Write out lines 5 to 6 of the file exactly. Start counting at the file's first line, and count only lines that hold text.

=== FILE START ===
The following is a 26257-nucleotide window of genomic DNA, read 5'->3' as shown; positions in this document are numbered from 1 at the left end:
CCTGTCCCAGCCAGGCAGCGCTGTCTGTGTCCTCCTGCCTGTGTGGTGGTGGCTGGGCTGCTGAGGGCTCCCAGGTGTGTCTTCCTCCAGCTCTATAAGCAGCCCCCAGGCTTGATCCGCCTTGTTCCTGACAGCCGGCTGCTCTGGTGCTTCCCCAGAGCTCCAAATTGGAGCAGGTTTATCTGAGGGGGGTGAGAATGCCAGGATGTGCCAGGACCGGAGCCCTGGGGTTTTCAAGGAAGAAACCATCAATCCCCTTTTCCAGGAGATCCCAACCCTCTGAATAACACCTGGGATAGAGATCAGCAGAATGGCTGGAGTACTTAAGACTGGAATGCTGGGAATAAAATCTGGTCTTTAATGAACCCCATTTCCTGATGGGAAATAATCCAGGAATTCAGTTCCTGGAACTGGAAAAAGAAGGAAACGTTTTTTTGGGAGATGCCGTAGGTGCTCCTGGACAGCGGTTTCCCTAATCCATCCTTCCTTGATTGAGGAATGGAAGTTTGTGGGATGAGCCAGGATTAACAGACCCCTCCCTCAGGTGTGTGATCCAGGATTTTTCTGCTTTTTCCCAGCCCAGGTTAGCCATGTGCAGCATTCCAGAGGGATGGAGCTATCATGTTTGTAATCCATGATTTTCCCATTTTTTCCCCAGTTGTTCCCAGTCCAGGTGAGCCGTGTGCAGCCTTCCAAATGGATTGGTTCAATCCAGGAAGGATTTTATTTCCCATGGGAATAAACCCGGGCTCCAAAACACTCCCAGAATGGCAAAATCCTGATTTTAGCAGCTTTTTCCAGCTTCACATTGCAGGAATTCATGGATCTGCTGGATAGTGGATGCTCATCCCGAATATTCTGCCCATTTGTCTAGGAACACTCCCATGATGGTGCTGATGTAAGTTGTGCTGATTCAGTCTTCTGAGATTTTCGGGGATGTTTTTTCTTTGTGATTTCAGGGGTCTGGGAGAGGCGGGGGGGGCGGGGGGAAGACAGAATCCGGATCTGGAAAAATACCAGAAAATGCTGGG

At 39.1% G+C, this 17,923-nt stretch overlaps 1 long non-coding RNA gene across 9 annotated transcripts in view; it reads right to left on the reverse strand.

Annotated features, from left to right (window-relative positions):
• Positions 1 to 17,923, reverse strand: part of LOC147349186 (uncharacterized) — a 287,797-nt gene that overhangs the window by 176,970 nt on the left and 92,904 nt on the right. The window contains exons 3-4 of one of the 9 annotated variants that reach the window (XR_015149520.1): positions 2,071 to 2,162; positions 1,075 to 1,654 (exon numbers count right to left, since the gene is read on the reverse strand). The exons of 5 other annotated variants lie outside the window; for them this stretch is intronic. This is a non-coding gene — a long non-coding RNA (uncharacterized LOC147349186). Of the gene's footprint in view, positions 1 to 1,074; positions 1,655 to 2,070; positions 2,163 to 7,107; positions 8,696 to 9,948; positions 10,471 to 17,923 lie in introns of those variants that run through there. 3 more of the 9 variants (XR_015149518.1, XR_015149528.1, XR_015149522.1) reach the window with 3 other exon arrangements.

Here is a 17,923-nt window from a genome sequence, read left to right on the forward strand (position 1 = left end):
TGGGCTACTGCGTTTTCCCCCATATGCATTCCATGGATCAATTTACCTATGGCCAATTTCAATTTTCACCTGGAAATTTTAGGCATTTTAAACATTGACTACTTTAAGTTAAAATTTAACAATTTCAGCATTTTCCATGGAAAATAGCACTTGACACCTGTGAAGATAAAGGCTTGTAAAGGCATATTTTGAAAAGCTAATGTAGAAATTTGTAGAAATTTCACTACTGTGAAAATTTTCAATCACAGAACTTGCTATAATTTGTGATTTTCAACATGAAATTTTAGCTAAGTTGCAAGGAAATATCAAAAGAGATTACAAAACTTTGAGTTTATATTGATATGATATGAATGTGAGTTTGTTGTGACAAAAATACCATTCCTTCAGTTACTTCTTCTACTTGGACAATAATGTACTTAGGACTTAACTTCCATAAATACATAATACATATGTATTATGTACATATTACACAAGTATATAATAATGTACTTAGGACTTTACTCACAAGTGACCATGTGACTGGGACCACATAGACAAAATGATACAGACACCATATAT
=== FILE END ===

• Positions 1 to 17,923, reverse strand: part of LOC147349186 (uncharacterized) — a 287,797-nt gene that overhangs the window by 176,970 nt on the left and 92,904 nt on the right. The window contains exons 3-4 of one of the 9 annotated variants that reach the window (XR_015149520.1): positions 2,071 to 2,162; positions 1,075 to 1,654 (exon numbers count right to left, since the gene is read on the reverse strand). The exons of 5 other annotated variants lie outside the window; for them this stretch is intronic. This is a non-coding gene — a long non-coding RNA (uncharacterized LOC147349186). Of the gene's footprint in view, positions 1 to 1,074; positions 1,655 to 2,070; positions 2,163 to 7,107; positions 8,696 to 9,948; positions 10,471 to 17,923 lie in introns of those variants that run through there. 3 more of the 9 variants (XR_015149518.1, XR_015149528.1, XR_015149522.1) reach the window with 3 other exon arrangements.

Here is a 17,923-nt window from a genome sequence, read left to right on the forward strand (position 1 = left end):